Videos are recorded in an H.265 codec with 10-bit color. 4K video out of the Cinema Pro app is sharp, especially off the main 24mm camera. Resolution and frame rates top out at 4K at 60 frames per second or HD at 120 fps. I should note that since Cinema Pro videos have a 2.39:1 aspect ratio, it doesn't actually record at full 4K. Instead, you have to use the native Xperia camera app to capture true 4K in a 16:9 aspect ratio.
But Sony can add improvements to the Xperia 1 II that would make it more helpful. For one thing, I wish there was more "pro" in the Cinema Pro app. It would be great to zoom in on the viewfinder to manual focus or have focus peaking. A true flat video profile would be nice, too.
If you're filming outdoors, you need a neutral density filter in order to keep from getting overexposed videos. Since the aperture is fixed, the only way to adjust exposure is by changing the ISO and shutter angle. On a really bright day, I often bottomed out both the ISO and shutter angle and still had an overexposed image. One hack I learned was to shoot at 4K 60 fps (or HD 120 fps), which exposes each frame shorter than filming at 24 fps. It's not ideal, but sometimes it would bring the exposure to a manageable place.
There are times I went to reshoot a scene and had to guess what my settings were for the original take. Access to ISO and shutter-speed metadata for clips I already shot, even if it's only available in the project file, would be another great tool. Adding a histogram to the Cinema Pro app (instead of just the Photo Pro app), and additional tools like a waveform and zebras would all be helpful, too.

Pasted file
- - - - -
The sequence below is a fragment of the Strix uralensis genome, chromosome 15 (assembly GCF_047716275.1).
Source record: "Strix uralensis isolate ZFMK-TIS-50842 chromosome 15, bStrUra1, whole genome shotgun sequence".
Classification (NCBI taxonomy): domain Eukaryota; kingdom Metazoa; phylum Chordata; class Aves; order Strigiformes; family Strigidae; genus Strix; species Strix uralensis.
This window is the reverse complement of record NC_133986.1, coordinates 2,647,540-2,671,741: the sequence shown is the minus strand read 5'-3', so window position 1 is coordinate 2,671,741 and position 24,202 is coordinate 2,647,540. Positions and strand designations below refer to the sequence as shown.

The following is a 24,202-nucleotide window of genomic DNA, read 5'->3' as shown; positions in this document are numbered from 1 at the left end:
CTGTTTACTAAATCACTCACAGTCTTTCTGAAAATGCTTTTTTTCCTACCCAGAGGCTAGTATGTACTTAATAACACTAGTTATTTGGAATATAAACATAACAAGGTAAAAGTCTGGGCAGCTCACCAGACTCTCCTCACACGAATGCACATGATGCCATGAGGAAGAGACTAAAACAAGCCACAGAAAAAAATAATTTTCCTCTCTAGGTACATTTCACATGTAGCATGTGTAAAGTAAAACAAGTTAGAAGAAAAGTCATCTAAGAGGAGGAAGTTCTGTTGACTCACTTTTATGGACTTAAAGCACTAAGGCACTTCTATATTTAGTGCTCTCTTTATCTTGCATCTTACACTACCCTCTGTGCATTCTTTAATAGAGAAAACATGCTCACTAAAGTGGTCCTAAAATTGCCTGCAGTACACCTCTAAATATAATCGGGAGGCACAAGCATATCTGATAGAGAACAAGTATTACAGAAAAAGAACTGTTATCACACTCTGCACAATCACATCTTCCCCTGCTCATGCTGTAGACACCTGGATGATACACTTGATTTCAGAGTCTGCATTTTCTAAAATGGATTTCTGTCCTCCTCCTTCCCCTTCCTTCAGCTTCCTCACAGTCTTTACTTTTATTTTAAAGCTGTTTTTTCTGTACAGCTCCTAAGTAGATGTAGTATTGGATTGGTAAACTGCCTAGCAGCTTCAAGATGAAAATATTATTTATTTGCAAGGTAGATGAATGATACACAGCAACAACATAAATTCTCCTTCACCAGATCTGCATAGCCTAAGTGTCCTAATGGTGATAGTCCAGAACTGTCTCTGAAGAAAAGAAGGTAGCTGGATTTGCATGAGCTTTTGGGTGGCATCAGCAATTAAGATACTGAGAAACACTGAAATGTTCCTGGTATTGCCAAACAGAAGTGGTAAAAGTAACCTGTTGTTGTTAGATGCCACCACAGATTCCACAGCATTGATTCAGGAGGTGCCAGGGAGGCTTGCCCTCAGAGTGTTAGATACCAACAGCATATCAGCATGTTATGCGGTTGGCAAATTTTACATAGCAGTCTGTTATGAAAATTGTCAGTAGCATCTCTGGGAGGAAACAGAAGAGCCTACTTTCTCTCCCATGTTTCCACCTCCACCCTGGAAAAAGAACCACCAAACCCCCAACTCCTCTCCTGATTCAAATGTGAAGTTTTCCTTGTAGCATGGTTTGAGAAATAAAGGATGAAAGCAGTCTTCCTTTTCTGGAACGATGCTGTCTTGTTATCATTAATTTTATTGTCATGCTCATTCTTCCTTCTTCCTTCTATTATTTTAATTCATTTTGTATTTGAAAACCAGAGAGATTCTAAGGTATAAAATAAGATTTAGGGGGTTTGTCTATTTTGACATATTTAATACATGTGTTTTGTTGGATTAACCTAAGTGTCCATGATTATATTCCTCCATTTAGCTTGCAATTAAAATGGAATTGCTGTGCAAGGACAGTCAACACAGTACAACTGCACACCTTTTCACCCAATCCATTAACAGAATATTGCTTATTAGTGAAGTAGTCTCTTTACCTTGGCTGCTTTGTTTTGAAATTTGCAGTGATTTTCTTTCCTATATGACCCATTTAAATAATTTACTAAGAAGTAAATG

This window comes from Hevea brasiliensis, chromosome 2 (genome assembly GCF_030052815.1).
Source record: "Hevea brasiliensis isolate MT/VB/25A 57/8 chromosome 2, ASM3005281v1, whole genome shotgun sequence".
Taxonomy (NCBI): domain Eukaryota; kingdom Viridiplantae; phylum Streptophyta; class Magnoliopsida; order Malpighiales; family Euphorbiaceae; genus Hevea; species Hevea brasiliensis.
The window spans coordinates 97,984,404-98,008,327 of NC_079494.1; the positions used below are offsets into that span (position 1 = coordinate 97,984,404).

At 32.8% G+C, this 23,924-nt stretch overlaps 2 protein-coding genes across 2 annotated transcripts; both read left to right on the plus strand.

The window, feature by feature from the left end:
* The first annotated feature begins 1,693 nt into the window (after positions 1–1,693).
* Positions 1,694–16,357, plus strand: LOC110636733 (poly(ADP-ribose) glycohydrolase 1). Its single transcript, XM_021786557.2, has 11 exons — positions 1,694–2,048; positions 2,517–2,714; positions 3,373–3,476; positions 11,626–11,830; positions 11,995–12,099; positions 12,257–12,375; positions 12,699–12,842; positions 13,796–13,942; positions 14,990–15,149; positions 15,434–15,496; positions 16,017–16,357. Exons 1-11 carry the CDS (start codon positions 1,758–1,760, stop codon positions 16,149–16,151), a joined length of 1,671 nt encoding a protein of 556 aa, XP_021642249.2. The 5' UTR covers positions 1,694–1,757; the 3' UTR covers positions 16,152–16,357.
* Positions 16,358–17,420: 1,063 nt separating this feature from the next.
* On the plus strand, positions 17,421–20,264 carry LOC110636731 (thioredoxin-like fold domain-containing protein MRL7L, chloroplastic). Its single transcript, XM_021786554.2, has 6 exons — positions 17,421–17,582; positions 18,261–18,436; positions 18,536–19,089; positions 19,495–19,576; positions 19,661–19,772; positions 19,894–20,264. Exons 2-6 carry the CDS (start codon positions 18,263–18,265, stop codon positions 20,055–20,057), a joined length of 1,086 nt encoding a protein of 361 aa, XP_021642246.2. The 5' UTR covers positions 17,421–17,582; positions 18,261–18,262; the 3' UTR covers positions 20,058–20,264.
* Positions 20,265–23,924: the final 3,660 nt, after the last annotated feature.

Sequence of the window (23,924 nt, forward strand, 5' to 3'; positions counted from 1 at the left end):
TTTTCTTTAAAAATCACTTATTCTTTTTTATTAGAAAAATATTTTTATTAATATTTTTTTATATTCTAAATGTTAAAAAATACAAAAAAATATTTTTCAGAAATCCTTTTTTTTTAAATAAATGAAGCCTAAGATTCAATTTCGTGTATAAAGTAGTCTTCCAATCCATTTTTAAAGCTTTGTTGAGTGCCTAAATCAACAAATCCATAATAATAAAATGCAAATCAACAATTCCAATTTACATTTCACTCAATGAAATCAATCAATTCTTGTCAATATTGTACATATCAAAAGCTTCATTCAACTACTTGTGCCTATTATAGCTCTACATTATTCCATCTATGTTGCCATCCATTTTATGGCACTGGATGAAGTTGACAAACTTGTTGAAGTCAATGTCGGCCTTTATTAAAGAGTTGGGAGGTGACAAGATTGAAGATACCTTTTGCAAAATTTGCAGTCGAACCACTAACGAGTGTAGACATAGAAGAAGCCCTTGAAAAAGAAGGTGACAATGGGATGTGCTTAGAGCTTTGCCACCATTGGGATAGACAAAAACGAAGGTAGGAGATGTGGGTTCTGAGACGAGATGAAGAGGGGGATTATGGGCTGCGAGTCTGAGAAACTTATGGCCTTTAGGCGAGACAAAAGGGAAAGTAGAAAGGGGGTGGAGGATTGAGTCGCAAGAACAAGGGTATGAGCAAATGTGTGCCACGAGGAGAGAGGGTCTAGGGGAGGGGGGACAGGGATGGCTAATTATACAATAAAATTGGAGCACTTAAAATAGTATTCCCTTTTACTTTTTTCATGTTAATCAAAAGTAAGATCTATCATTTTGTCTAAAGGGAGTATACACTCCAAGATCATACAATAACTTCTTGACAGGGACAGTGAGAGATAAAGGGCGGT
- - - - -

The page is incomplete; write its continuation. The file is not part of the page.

I realize my wishlist actually sounds like the feature list of the third-party video app Filmic Pro. While added tools to Cinema Pro would be great, I do understand that Cinema Pro and Filmic Pro are two fundamentally different apps and part of what I like about the former is that it's quite simple. If I used Filmic Pro when I was a young scrappy filmmaker I'd be overwhelmed. Whereas Cinema Pro offers a solid place to get my feet wet and get what's in my head captured as video.
Photo Pro app and Eye AF transform the Xperia 1 II into a mirrorless camera
When we think about phones that take great photos, such as the iPhone 11 Pro or Google Pixel 4, they stand out because they can capture a moment, process it and optimize it to create a single picture that looks as outstanding as possible. After you tap the shutter button, the phone's computational photography does the rest. For many people, that's all they ever want out of a phone camera.
But for people like me who want more creative control, the Xperia 1 II is a real damn treat. I get access to advanced controls and can interact with them like a regular camera.